FOOD INSECURITY ON CAMPUS: Delaware Tech, Food Bank partner to deliver food for students, staff since April 2020

October 13, 2021

On a recent October morning, orange cones set in place by the college’s public safety officers cordoned off a parking lot at Delaware Technical Community College’s Georgetown campus to provide adequate space for an important project:  a mobile pantry. Students and staff had access to a scheduled food distribution through a partnership with the Food Bank of Delaware.

The Food Bank’s truck was stocked with boxes packed and ready to be loaded into vehicles by a team of college volunteers, including Dr. Bobbi Barends, vice president and campus director. More than 80 students and staff pre-registered for this drive-through mobile pantry.

DTCC Student Affairs Program Assistant Kelli Dunt, one of those volunteers, explained that a college-wide communication plan is in place to reach those in need. In addition to electronic posts on the college’s web page and emails to DTCC staff and students, there’s additional efforts to connect to the college’s ESL students who may need extra encouragement to take advantage of this free service.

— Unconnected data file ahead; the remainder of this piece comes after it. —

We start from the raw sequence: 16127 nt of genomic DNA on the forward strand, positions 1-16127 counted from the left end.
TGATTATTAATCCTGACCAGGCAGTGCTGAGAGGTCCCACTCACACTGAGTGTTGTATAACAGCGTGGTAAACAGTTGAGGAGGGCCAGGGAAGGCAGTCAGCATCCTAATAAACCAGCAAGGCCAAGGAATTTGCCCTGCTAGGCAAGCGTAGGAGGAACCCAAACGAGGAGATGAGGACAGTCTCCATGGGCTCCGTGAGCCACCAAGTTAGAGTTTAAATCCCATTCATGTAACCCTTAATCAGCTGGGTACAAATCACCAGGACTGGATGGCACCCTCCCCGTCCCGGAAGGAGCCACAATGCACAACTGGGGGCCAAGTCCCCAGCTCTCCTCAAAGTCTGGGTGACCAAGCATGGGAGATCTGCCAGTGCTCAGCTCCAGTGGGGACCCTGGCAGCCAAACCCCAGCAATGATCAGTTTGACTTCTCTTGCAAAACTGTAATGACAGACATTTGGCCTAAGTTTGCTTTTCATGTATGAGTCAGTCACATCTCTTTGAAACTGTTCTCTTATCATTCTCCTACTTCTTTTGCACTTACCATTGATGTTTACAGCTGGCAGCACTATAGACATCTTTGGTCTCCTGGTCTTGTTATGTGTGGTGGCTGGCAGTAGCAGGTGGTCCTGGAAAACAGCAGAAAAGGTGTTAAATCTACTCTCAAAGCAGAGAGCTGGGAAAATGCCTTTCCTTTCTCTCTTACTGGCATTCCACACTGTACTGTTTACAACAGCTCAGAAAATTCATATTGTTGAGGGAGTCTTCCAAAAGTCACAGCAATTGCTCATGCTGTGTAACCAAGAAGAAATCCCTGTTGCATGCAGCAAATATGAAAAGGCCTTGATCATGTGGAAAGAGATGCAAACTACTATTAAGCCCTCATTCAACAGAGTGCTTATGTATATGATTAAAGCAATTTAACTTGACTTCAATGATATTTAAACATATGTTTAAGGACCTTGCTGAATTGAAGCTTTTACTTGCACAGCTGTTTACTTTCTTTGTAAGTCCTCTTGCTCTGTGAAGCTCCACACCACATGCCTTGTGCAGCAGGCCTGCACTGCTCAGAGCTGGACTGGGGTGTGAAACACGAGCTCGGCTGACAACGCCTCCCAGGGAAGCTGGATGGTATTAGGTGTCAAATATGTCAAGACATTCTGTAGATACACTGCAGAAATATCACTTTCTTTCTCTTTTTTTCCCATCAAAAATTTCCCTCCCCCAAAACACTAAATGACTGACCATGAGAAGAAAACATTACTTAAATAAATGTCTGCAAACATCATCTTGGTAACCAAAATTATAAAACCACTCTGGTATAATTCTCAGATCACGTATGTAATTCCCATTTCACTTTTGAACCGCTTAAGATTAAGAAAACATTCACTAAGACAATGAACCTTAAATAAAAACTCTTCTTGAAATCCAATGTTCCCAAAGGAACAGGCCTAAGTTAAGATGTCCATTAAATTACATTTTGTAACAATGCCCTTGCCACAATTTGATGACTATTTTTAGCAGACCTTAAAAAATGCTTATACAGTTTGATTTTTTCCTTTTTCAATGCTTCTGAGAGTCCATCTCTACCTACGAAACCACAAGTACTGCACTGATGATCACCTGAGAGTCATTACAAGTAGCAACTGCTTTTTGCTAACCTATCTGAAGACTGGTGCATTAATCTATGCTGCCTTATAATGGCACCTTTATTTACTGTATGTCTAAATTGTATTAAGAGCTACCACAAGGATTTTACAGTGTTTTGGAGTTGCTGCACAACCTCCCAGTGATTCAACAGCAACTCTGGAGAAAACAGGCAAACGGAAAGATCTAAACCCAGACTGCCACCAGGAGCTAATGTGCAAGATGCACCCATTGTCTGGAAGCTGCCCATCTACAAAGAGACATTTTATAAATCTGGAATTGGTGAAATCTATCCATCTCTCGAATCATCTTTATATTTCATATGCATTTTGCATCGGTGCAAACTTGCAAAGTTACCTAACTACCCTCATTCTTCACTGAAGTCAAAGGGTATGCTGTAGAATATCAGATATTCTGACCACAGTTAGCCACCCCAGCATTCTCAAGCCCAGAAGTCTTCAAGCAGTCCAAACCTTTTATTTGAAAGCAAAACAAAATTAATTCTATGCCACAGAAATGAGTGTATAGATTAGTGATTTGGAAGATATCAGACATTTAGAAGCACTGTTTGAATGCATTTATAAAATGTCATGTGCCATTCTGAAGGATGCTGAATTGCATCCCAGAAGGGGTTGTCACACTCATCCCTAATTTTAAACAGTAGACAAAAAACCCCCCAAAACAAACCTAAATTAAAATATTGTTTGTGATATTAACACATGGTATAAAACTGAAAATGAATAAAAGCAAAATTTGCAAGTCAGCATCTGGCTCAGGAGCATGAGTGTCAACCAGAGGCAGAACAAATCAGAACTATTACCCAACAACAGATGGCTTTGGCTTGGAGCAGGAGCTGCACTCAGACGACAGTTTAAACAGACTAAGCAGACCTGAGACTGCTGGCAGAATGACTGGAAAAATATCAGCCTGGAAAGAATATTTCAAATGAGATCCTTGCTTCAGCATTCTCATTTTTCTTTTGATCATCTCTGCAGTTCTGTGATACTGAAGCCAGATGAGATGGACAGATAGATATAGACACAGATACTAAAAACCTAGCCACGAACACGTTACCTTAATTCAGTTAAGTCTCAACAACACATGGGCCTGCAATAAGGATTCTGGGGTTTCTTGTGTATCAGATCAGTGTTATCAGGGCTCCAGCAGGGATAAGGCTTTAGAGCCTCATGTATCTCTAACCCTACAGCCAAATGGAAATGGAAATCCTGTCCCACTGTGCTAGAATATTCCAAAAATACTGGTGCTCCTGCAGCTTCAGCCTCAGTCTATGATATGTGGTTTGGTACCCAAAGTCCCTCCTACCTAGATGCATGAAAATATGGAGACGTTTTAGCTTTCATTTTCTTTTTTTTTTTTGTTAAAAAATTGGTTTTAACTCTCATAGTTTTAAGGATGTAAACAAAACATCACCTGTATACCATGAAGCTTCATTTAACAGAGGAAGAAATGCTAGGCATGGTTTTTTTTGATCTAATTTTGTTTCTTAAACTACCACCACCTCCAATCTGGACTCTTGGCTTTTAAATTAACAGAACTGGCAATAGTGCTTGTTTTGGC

Carey McDaniel, Language Arts department chair and ESL program director, paused from her duties at the food distribution – unpacking blueberries – to explain the depth of the ESL program at the Owens Campus: there are 19 classes – at three academic levels – serving English language learners. Those learners represent a wide variety of cultural backgrounds. “It’s great to see students enjoying the resources DTCC has to offer because we’re excited to offer these resources for our students,” she said.

Delaware Tech has been offering mobile food pantries at all four campuses almost since the start of the COVID-19 pandemic, beginning in April 2020, said DTCC Community Relations Coordinator Bryan Mack.

More recently, food distribution in New Castle County has been centered at the Stanton campus due to staging logistics at the college’s Wilmington campus.

In addition, each campus offers an on-site food pantry where students or staff can pick up emergency food and personal products through an appointment system that assures privacy.

Mack explained that for DTCC, student needs have been a priority. “We were also helping students with technology, finding laptops, and Wi-Fi hotspots too. This (the mobile pantries) has been an eye-opener. We served just over 100 households  during our first event at the Wilmington campus in April 2020. Since then, we have hosted 27 events on all four of our campuses and served nearly 6,000 households.”

Delaware Tech students are not the only students in need of food. Nationally, campus food insecurity was a concern even pre-pandemic. Surveys indicated that a significant percentage of community college students nationwide indicated experiencing food insecurity in the past year, explained Dr. Kerri Harmon, dean of student affairs at DTCC’s Dover campus.

“The mobile food pantry is a convenient way for students to get the food they need. I’m proud of our college. We do it well for our students; it’s part of our culture. We strive to always address the needs of our students, whatever they may be.”


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